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Lost in interpretation

25 117 110

The good news for students of law and the constitution, struggling to find consistency and coherence in the Supreme Court’s recent jurisprudence on disqualification of parliamentarians, is that we are not alone.

Justice Faez Isa’s opinion in the Sheikh Rasheed disqualification matter and the Islamabad High Court’s full bench ruling disqualifying Khawaja Asif with a ‘heavy heart’, believing it was applying the law as laid down by the SC only to be overturned later, suggest that some on the bench are also struggling.

Starting with disqualification cases employing Article 184(3) during CJ Iftikhar Chaudhry’s time, the scope of authority vested in the SC and the manner of its exercise have probably been matters of more significance for students of law than the eligibility or desirability of a particular MP to serve as a legislator. In his minority opinion, Justice Isa has cogently articulated the issues that bear on the minds of many who are interested in discerning the text and spirit of our constitution and its scheme of separation of powers.

A legal system presumes that if the law is sufficiently clear, citizens (or their majority) will order their lives in accordance with it. If any disputes arise, courts act as arbiters amongst citizens or between citizens and the state. As the ultimate court, the SC has the final word on what the constitution means. The law it lays down is binding on everyone. Thus, the SC is responsible for ensuring legal certainty, without which rule of law and rule of men are hardly distinguishable. It is here that SC’s recent jurisprudence is wanting.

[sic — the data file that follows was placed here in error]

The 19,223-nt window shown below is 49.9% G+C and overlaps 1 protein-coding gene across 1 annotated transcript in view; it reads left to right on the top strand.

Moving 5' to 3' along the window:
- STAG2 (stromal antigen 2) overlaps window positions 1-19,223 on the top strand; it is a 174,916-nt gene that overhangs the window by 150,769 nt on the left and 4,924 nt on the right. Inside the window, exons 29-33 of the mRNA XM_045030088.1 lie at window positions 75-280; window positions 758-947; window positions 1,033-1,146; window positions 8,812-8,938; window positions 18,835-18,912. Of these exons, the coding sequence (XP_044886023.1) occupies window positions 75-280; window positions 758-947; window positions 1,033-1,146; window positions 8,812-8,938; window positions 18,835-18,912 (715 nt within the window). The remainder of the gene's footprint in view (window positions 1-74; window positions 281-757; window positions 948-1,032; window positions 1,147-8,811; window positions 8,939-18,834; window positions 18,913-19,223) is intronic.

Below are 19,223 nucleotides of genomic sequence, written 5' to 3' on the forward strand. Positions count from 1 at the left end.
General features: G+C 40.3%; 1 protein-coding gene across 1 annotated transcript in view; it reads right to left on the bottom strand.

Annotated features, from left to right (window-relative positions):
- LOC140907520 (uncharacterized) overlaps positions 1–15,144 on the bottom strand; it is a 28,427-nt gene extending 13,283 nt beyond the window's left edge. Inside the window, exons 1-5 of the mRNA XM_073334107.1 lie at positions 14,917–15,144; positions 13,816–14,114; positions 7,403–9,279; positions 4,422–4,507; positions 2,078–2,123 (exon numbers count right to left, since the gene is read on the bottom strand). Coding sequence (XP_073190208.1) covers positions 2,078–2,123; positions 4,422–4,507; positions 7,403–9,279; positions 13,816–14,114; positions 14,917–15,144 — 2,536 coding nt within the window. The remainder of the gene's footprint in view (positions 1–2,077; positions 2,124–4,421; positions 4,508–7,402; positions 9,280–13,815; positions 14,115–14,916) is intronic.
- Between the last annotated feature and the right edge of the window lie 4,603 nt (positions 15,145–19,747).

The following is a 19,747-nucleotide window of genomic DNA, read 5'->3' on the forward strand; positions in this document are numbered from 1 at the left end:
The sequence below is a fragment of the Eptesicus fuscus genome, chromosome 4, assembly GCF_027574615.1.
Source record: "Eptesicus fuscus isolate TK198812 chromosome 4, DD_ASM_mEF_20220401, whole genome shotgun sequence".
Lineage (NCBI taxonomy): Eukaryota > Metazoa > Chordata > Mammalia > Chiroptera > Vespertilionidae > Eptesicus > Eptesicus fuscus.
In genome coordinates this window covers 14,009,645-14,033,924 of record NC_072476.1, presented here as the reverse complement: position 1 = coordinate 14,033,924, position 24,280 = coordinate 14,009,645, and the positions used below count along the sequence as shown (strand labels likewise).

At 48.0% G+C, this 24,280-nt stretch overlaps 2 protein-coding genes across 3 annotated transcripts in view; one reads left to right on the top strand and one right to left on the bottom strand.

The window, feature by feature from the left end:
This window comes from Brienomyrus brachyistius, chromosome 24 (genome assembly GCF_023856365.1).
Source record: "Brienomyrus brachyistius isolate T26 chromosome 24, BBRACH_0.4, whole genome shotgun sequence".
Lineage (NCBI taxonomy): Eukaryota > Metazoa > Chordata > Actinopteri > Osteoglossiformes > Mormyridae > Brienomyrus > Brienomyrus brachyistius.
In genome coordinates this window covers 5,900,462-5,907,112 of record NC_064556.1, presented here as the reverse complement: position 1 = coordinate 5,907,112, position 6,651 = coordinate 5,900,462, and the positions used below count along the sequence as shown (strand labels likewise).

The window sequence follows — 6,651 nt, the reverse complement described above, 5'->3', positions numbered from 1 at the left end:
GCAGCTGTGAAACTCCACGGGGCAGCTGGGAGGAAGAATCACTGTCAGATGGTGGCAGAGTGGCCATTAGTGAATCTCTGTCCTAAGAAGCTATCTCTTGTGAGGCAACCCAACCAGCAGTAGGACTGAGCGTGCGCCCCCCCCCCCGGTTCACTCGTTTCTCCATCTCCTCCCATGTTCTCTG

In his majority opinion, Justice Azmat Saeed’s argues that, “in our legal system, law evolves brick by brick and from judgment to judgment. If the judgments pertaining to electoral disputes rendered by this court are carefully read, objectively understood and the ratio thereof correctly identified, it would be clear and obvious that principles of law, in this behalf, appear to have been settled and consistently applied to the facts of each individual case.” This is how it is meant to be. But is this how it is?

Justice Saeed himself identifies the ‘test’ prescribed and applied by the SC in the disqualification cases as follows: “Where a misstatement or an inaccuracy or concealment is established, the candidate/member would always have the opportunity to offer an explanation. Such explanation may or may not be found acceptable.” It doesn’t say if every inaccuracy or misstatement will attract disqualification proceedings or only material misstatements, and if so what test of materiality will guide the courts.

It doesn’t say if penalty of disqualification requires mens rea. If an omission isn’t a strict liability offense, as Justice Saeed has ruled, and an MP has the right to explain himself, how will the SC determine the validity of an explanation without trial (guaranteed under Article 10A)? If there is no objective standard for which omission attracts disqualification and which doesn’t, and what sort of explanation is acceptable and what isn’t, won’t the fate of MPs hang on subjective opinions of judges on the bench?

Since Nawaz Sharif’s disqualification, the SC has been at pains to explain what it did and why, and how it has been doing the same thing in subsequent cases (without much success dare one say). In Panama I, the reasoning of the judges who disqualified NS in round one was most candid. Based on what they heard, they formed a subjective view that NS was untruthful, and said so. Panama II’s reasoning was unconvincing for its foundation wasn’t the London flats or dishonesty but an omission that seemed trivial.

The SC has since been trying to carve objective tests out of its inherently subjective determination in the Panama case, which has created further confusion. Four major disqualification cases later, all basic questions requiring interpretation of constitutional text and scheme of separation of powers that existed at the time of Panama still remain unanswered. Justice Isa’s minority opinion is the latest reminder that, by pushing them under the carpet, the issues won’t go away. He........

© The News International